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  • Sharpening System

    Has anyone every used or own this Koch system?

    http://www.koch.de/en/html/body_grinding_systems.html

    I am thinking about the HT 2000. I do use a Tormek now but I am considering offering a sharpening service for carvers in my area and would like to have the best system availible.
    Is this one it?

    Dale


  • #2
    Re:  Sharpening System

    I'm not familiar with the system, but it looks interesting. I also have the Tormek and am sold on it, so I'm not likely to look to change. I don't see any fixtures or holders with the new system, and they're really the key to getting good results with the Tormek. I never knew how bad some of my tools were until I reshaped them and sharpened them with my Tormek. After that, I got after all of them and made my carving life a lot easier.

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    • #3
      Re:  Sharpening System

      I forgot to mention that you can see the Koch wheel being used at Nora Hall's site. www.norahall.com
      It is listed under tools and supplies if I remember right. The Tormek is a great machine and I would still use it for grinding profiles and removing deep chips. The Koch system seems interesting though.

      Dale

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      • #4

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        • #5
          Re:  Sharpening System

          The Tormek will take you from start to finish and leave a mirrored edge. If there is anyone in your area that sells the Tormek have them give you a demo. I am looking into the Koch system because it looks as if it will give you an edge quicker. I also like the idea of the tool remaing cool. Altough I have never got my tools hot using the Tormek either. If a decide to give this machine a try I will post back after giving it a fair trial time and see how it compares to using the Tormek.

          Dale

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          • #6
            Re:  Sharpening System

            The Tormek has a 2-stage, low-speed grinding wheel, which can be changed from a medium to a fine grit with a special grading stone. You use this wheel and fixtures to shape the gouge, bringing the edge to a fine 'wire' burr. The other side is a leather strop charged with Tormek's honing compound, which will bring the gouge to a mirror finish. The neat feature is leaving the gouge in the fixture when you move from the grinding wheel to the strop, which keeps the bevel angle the same. I added a profiled leather wheel outboard to the leather strop, and it gets the inside surface of gouges, veiners and v-tools. It's a slick system, even if you don't need to re-shape your tools much. The leather strop, fixtures, and support rod, and the angle checker allow you to maintain a constant bevel and re-create the same angle later. I've worked on palm tools and full size carving tools, as well as regular chisels and plane irons. The whole system gets to be a lot of money, but it's supposed to last forever and over the years it works out to be pretty cheap for the job it does.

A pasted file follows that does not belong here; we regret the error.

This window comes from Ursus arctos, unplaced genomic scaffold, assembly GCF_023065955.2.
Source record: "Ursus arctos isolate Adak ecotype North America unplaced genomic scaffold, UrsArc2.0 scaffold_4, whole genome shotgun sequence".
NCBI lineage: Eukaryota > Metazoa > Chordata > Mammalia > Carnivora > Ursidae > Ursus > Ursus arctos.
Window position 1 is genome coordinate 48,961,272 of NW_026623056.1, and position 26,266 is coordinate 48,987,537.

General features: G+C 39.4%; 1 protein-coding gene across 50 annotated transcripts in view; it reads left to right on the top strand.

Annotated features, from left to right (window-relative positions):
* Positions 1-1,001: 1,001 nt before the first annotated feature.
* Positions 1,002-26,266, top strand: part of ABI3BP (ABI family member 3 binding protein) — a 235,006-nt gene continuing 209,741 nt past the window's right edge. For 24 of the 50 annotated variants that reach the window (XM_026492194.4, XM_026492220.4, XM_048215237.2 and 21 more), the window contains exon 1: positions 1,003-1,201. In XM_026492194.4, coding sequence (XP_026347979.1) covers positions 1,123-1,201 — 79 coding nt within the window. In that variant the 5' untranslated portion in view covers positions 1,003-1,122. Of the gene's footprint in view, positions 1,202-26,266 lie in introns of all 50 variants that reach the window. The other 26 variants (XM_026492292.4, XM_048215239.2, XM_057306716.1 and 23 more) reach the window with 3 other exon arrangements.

If I got into making knives as the Cap'n does, I'd make better use of the Tormek, since it's ideal for everything but the roughing. The 'line of light' that others have mentioned is a big part of the instruction and technique for sharpening with the Tormek. A good lamp and magnifier help with the process, as does the dreaded 'P' word, patience. When you use a slow-speed grinder, to avoid over-heating your tools, the going can be slow with a big gouge or chisel that needs a lot of work. The good news is that Woodcraft sells these machines, use them to sharpen tools on site, and are happy to give you a demonstration. My Woodcraft teaches a class on the Tormek a couple of times each year. I call it 'my' Woodcraft since I feel as though I've invested a fair amount of money in it.

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